LONDON - Oil prices climbed above $84 a barrel on Tuesday on hopes the economic fallout from the financial crisis would be curbed by U.S. and European government pledges to pump capital into the banking sector.
Light, sweet crude for November delivery on the New York Mercantile Exchange was up $3.37 to $84.56 a barrel in electronic trading by middayn Europe. The contract rose $3.49 to settle at $81.19 on Monday.
Markets have cheered signs that governments plan to inject money into major banks in an effort to recapitalize the ailing sector. Tokyo's benchmark Nikkei 225 index jumped 14.25 percent Tuesday — its largest ever one-day gain — after the Dow Jones industrial average on Monday rose over 11 percent, its biggest daily rally since 1933.
"The bailout announcements have eased some of the deep-seated fear of a global meltdown and instilled a degree of confidence in markets," said Peter Luxton, analyst at Informa in London.
He warned, however, that oil prices are unlikely to rally much higher in coming days as doubts over global demand in the longer-term remain very much on traders' minds.
Oil fell to a 13-month low on Friday, settling at $77.70. Crude is down 44 percent since reaching a peak in mid-July as the credit crisis has steadily eroded the growth outlook for world economies.
To counter any further trouble in the banking sector, the U.S. plans to spend an initial $250 billion of a $700 billion bailout buying stock in private banks, industry and government officials said Monday night. President Bush planned to announce the details later Tuesday.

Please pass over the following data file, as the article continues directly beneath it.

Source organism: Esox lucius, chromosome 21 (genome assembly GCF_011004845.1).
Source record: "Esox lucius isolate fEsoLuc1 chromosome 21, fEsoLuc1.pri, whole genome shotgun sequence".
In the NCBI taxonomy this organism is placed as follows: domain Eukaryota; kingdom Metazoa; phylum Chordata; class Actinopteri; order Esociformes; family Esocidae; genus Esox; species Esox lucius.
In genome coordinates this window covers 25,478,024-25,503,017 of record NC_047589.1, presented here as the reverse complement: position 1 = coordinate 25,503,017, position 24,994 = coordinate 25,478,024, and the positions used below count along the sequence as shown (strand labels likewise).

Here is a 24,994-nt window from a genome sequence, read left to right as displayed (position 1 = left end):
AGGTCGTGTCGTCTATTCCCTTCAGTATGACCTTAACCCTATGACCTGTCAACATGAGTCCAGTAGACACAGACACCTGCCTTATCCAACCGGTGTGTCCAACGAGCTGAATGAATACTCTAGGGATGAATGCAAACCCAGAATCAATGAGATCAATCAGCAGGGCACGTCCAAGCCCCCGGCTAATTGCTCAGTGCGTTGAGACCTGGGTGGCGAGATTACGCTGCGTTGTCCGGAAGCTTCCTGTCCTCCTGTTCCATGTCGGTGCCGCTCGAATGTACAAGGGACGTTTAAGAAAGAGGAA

That followed Monday's news that European governments were putting up over $2 trillion to safeguard their own banks and kick start credit markets back to life.
But analysts say the meltdown in financial markets may have already done its damage to global economic growth.
"The outlook for oil prices is still very much bearish as the risk of global recession — or at least a global slowdown — remains," said Luxton, who expects prices to drop to the $60 to $70 a barrel region next year.
He said prices may hover around the current levels until mid-November, when the OPEC meeting will be held. OPEC warned it intends to cut production to stop the decline in oil prices, but markets are uncertain how effective that will be.
"Demand is driving oil markets now," said Luxton.
He noted OPEC has a poor record of boosting prices with production cuts during economic downturns.
Meanwhile, other analysts are revising down forecasts. Goldman Sachs on Monday cut its year-end crude price forecast from US$115 a barrel to $70.
In other Nymex trading, heating oil futures rose 5.28 cents to $2.39 a gallon, while gasoline prices gained 6.44 cents to $1.98 a gallon. Natural gas for November delivery rose 7.7 cents to $6.77 per 1,000 cubic feet.
In London, November Brent crude rose $2.92 to $80.38 a barrel on the ICE Futures exchange.